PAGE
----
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American Resources Policy Network
Promoting the development of American mineral resources.
  • Nickel and Zinc “Only Two New Additions” to Draft Revised Critical Minerals List — A Look at the Government’s Reasoning

    This week we continue our coverage of the just-released draft revised Critical Minerals List, for which the US Geological Survey (USGS) began soliciting public comment last week — this time via Andy Home’s latest.  In a new column for Reuters, Home zeroes in on the “only two new additions” to the draft list. (As ARPN outlined last week, the bulk of the expansion of the list from 35 to 50 minerals and metals is owed to the fact that the Rare Earths and Platinum Group Metals will now be listed individually).

    Arguing that the additions of Nickel and Zinc “reflect… an evolution of the methodology used to determine whether a mineral is critical to the well-being of the U.S. economy,” Home provides a window into the drafters’ reasoning for including them.

    For Nickel, he writes that while a “relatively benign supply profile kept nickel off” in the past, there are two reasons for including it on the updated List.

    Pointing to the only domestic operating Nickel mine in the U.S. and a single producer of Nickel sulphate (which only produces Nickel as a co-product), Home says “the USGS has expanded its criticality criteria to look beyond trade dependency to domestic supply, particularly what it calls ‘single points of failure.’”

    The second reason, according to Home, is “nickel’s changing usage profile from alloy in stainless steel production to chemical component in electric vehicle batteries.”  The rapid uptake of EVs as a key to the net-zero carbon transition has propelled Nickel onto the Critical List.

    While for Zinc, the U.S. domestic supply chain is “less fragile,” according to Home, “the country’s refined zinc import dependency is relatively high,” and “[g]lobal supply trends make this problematic.”

    Homes closes by noting that neither of “…these industrial metals feature on the European Union’s critical minerals list. In part that’s a reflection of Europe’s domestic production base both at the mining and smelting level.  But in part it may be because the USGS is ahead of its European peers in analysing global supply patterns and the resulting potential threats to critical minerals availability.

    Nickel and zinc may not spring to mind when most people think of critical minerals, but as far as the United States is concerned, they both are.”

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  • Two For Four — New Critical Minerals Draft List Includes Two of Four Metals Recommended For Inclusion by ARPN in 2018

    With the addition of 15 metals and minerals bringing the total number up to 50, this year’s draft updated Critical Minerals List, for which USGS just solicited public comment, is significantly longer than its predecessor.

    This, as USGS notes, is largely the result of “splitting the rare earth elements and platinum group elements into individual entries rather than including them as mineral groups” – as we argued in our last post, a welcome development likely to “encourage policymakers to understand that Rare Earth and PGM deposits can and will differ in the degree to which they afford access to the full range of these key materials.”

    Perhaps even more interesting, however, is the addition of Nickel and Zinc, which, as followers of ARPN may recall, puts us at two for four:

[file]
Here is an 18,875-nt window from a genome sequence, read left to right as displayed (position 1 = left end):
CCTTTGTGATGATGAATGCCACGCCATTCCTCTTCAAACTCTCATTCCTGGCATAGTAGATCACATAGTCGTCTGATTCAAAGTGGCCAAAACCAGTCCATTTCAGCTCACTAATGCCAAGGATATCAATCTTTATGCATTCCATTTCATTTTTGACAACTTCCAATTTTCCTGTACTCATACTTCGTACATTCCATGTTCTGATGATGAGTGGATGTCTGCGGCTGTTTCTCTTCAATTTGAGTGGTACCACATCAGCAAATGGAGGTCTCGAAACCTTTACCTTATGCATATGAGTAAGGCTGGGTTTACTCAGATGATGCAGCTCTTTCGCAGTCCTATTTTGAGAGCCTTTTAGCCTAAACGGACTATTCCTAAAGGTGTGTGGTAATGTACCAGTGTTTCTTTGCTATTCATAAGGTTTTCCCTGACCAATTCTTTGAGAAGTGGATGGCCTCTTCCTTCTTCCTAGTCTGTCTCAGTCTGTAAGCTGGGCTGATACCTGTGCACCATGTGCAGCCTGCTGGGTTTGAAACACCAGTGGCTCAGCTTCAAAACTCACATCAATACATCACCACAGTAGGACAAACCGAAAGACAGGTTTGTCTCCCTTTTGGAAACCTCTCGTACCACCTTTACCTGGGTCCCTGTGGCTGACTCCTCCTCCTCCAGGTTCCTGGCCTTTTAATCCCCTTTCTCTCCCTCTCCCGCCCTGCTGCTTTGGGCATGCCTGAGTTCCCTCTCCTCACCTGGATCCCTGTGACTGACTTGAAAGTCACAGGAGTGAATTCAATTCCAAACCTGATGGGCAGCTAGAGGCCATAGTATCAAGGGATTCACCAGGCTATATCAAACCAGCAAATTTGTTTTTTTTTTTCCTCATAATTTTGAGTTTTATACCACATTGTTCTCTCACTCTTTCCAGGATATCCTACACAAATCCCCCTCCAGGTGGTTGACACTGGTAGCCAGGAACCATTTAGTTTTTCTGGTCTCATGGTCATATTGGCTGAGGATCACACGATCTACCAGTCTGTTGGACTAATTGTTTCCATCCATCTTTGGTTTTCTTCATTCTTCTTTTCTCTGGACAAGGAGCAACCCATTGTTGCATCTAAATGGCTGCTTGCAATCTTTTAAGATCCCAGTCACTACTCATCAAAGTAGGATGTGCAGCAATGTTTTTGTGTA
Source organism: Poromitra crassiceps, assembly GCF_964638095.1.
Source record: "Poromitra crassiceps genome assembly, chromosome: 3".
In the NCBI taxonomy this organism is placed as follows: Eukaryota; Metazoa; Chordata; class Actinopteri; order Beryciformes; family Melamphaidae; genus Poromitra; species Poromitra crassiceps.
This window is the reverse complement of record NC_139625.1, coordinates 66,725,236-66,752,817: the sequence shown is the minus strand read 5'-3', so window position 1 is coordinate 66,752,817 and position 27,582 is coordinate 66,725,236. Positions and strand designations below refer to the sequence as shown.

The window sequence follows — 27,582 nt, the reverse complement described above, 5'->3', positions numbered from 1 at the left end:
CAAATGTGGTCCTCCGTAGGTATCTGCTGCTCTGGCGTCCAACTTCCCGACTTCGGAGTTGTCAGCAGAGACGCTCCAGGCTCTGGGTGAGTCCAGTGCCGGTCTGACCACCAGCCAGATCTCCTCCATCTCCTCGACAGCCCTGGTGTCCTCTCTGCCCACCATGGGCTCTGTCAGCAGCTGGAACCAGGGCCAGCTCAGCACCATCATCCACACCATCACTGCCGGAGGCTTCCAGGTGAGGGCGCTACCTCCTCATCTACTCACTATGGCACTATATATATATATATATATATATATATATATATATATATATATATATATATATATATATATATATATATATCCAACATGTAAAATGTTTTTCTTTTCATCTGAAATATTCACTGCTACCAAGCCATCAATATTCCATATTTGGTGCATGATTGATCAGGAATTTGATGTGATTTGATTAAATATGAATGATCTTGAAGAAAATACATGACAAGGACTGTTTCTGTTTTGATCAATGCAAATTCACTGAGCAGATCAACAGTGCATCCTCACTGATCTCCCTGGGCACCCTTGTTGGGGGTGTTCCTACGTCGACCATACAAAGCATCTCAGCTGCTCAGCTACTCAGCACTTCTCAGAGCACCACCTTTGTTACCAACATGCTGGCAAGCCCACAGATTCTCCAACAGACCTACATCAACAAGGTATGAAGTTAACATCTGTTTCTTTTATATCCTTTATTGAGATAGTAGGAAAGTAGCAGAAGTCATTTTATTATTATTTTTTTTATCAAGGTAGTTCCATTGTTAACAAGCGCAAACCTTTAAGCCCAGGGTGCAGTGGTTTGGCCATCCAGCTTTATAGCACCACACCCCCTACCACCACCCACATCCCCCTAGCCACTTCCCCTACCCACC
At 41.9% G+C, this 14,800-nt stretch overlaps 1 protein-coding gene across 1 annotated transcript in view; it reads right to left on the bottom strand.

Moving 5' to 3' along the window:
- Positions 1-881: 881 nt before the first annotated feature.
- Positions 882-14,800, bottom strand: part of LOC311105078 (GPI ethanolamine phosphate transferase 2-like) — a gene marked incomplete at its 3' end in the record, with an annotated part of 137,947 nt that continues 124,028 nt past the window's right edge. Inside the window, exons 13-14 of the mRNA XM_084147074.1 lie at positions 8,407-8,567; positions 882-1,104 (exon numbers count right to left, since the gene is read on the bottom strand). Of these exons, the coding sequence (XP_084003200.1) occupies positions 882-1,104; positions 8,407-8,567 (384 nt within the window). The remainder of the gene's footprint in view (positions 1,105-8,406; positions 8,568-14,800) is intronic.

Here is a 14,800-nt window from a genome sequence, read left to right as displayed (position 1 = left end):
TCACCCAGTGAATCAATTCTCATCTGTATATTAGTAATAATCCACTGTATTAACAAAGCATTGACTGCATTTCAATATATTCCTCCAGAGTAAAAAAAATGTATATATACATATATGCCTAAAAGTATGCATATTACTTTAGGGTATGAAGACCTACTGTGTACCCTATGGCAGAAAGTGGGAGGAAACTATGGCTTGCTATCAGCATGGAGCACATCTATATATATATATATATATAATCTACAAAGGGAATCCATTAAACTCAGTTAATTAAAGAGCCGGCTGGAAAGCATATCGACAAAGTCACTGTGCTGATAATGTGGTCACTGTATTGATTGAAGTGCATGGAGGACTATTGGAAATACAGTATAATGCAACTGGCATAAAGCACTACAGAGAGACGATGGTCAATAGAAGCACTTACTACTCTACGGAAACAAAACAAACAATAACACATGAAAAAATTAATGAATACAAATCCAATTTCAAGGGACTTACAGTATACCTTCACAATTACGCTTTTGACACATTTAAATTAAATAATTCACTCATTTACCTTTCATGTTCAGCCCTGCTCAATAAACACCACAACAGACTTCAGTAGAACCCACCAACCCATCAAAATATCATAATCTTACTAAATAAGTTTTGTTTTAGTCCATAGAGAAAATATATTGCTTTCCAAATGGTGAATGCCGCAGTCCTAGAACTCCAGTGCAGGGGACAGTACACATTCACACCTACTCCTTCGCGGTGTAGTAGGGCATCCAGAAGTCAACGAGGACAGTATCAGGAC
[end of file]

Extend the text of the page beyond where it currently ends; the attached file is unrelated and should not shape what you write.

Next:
In a statement submitted during the official comment period leading up to the release of the final 2018 Critical Minerals List, ARPN’s Daniel McGroarty had called for adding Copper, Zinc, Nickel and Lead to the List.

    Reviewing several scenarios outlined in the Reconfiguration of the National Defense Stockpile Report to Congress from 2009, McGroarty concluded these four metals/minerals should be added based on relevant defense criteria — and, in the case of Copper, Zinc and Nickel, based on their Gateway Metal status.

    Arguing that the 2018 draft list did not convey the “relationships of various metals and minerals,” and most importantly the fact that many of them “are not mined in their own right, but obtained as ‘co-products’ of primary mining,”McGroarty pointed to the fact that Copper, Nickel, Zinc and Lead offered access to seven unique minerals deemed critical on the list, with Copper being the most versatile, since it “unlocks” five potential co-products included in the 2018 List, and submitted a graphic underscoring his point.

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    The U.S. Government was unmoved, making no changes to the List.

    Nickel’s star has since risen.

    Against the backdrop of the accelerating battery arms race, the Biden Administration, in its 100-Day Supply Chain review report released in June, acknowledged Nickel’s Critical Mineral status, noting that

    “In contrast to cobalt, nickel content per battery will increase in the coming years, as R&D focused on high-nickel in cathodes has shown significant and accelerated commercial adoption. The potential shortfall from this increase in demand poses a supply chain risk for battery manufacturing globally, not just in the United States; given the pervasive need, the established nickel industry is ramping up production and processing, and the United States is falling further behind China in this critical material.”

    The Department of Energy-led chapter of the 100 Day Report further concluded that “If there are opportunities for the US to target one part of the battery supply chain, this would likely be the most critical to provide short- and medium-term supply chain stability,” noting the urgent need to develop a strategic framework for securing Class 1 nickel. As we commented at the time, no other “non-Critical” received more mentions in the White House report than Nickel.